One of the biggest problems facing Kenyan farmers in fertile productive agricultural areas is land fragmentation. With smaller land parcels, experts call for a rethink on how to use the land. Some locals are already changing their agricultural practices.
On an eighth of an acre, Zacheaus Kubasu is earning more than his peers and has even managed to build an enviable house in the village – a house befitting tycoon of sorts. On the piece of land he has a variety of indigenous vegetable species like cowpeas, amaranth, African Nightshade (managu), jute mallow (mrenda) and pumpkins.
“I plant all these for the market as well as for domestic consumption,” says Kubasu who lives in Kanjala Area in Butula, Busia County. The name Kanjala in itself is a term used to mean hunger or famine in the local dialect. Kubasu says that it is a name that was coined when crops failed and there was a widespread famine in the past. Currently, the size of land does not allow locals to harvest as much maize as they would like to. Most end up buying foodstuff like vegetables even as the land remains idle after the harvesting of maize waiting for the next rainy season before locals can plant again. Kubasu confesses that engaging in vegetable farming saves him about Ksh 3,000 each month since the essential vegetables that he needs he can get from his own farm. Each month, Kubasu makes an average of Ksh70,000. He decided to go into farming in 2011. He says that he decided to go into planting of indigenous vegetables because of their nutritious value, going against the grain of common practice in the area where most people plant maize and wait for nature to takes its course.
“I have planted maize in the past and it has not earned me much because the land size is small which forced me to look for an alternative form of agriculture,” he reveals. When maize failed to satisfy his needs, Kubasu decided to try sukuma wiki which also failed due to attacks by pests. It was then that he realized that he could put the parcel of land into better use in any case he was spending about Sh100 per day on vegetables each day to feed his family which includes his wife and two children. Right now his clients include hotels in his home county and neighbours who come to him for the vegetables. He has also opened a shop from the income. One of the areas which Kubasu has invested in is water supply which he says is key in the production of vegetables.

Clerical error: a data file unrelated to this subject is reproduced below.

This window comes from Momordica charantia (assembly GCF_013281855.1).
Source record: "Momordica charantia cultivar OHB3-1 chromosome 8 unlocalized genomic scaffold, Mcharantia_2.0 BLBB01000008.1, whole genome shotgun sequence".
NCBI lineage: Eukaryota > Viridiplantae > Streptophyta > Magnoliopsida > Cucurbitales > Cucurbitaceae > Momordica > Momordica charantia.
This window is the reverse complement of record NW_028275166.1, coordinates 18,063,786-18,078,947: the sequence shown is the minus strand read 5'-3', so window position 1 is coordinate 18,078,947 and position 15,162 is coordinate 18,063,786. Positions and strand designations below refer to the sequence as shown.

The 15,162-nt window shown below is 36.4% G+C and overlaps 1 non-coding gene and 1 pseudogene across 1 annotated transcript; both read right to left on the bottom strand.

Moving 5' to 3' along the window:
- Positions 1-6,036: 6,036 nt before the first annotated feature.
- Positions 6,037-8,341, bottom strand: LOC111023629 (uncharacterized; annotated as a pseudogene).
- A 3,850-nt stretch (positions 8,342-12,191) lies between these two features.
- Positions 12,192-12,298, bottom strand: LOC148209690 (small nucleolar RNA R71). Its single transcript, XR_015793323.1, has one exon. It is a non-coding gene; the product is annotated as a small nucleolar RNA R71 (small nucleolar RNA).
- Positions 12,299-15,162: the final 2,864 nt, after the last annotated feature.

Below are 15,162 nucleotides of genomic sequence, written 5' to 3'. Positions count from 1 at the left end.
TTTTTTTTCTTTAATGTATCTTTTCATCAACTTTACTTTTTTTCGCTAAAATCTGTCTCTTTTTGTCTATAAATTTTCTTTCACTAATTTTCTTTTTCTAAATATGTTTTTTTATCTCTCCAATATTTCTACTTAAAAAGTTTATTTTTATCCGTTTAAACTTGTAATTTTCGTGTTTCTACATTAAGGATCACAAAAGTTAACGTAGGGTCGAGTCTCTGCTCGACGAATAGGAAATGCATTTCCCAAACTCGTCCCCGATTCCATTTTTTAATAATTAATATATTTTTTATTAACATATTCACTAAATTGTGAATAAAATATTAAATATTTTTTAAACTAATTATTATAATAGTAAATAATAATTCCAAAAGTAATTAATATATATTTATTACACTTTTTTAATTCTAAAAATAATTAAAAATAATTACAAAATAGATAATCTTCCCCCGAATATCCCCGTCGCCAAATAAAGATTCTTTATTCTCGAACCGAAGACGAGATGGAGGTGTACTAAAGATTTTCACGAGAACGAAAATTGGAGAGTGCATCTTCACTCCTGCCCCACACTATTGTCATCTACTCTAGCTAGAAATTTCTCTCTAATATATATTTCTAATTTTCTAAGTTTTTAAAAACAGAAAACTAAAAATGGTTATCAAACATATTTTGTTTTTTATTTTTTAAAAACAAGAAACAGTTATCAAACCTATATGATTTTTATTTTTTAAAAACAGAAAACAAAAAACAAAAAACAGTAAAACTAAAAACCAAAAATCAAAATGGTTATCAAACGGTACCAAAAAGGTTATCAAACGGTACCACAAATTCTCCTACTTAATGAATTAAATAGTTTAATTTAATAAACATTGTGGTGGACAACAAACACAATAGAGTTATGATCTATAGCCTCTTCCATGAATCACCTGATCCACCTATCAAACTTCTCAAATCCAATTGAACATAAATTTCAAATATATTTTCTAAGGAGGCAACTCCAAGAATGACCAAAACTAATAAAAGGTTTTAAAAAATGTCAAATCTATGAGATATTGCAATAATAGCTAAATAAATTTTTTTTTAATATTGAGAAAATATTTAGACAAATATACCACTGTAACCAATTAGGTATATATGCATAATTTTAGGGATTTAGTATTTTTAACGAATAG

“I sank a borehole which enables me to have water throughout the year,” says Kubasu. And Kubasu says he is not stopping at vegetables but also investing in fruit farming to tap into the fruit factories that have come up in neighbouring counties like Siaya.
“I am now planning to go into fruit farming by planting passion fruits, avocadoes, pawpaw and bananas on the same piece of land,” he says. Research has shown that there is strong link between agriculture and nutrition. Where agriculture thrives, proper nutrition is not a challenge. This is coupled with the fact that a high percentage of the Kenyan population consumes food that has been produced at a personal level. To get better produce, Kubasu gets approved quality seeds which he plants for increased harvest. But to ensure that his small garden is safe, he fenced it to keep off livestock and people who might steal from the farm. Some of the challenges that he has encountered includes pests and diseases that attack the vegetables especially amaranth but he says he uses traditional methods like sprinkling ashes to keep them at bay. Only minimally resorting to pesticides in extreme cases which he says are not very common. Because he does not just produce for his own consumption, Kubasu says he has received a lot of training on how to handle and store produce but he mainly gets it fresh for the consumers straight from the farm.
“Most of the hotels that we supply are in Busia which is just about 15km away which eliminates need for a lot of storage space,” he says. Violet Wandera, a nutrition specialist with KAVES says that the programme was meant to ensure that proper nutrition was among issues farmers factored into in their practices. Wandera says, “We encouraged farmers to plant a variety of nutritious crops in their parcels of land other than just maize or any other crop because this helps in maximisation of space for income.” Whatever they plant is not only for income generation but also for their own consumption as a way of improving nutritional values. She says that in the area, 17 farmers went through training by USAID KAVES, among them ten ladies and seven men. These farmers are acting as model farmers for other locals. Wandera points out that some of the challenges include the difficulty in convincing people to change their mindset from the traditional crops that have been planted perennially like maize. ALSO READ: Agriculture best bet for Kisumu County A horticulturist, Irene Musumba says that the shift from maize is a welcome because of the ever diminishing returns from the small farms despite the fact that it is not easy. Musumba says, “Small farms pose a challenge because most farmers can only harvest about five bags of maize from an acre.” She further says that despite reliable rain that the area receives, it is notable that lack of enough food is common because of poor returns from the fragmented farms which call for a mind-set shift.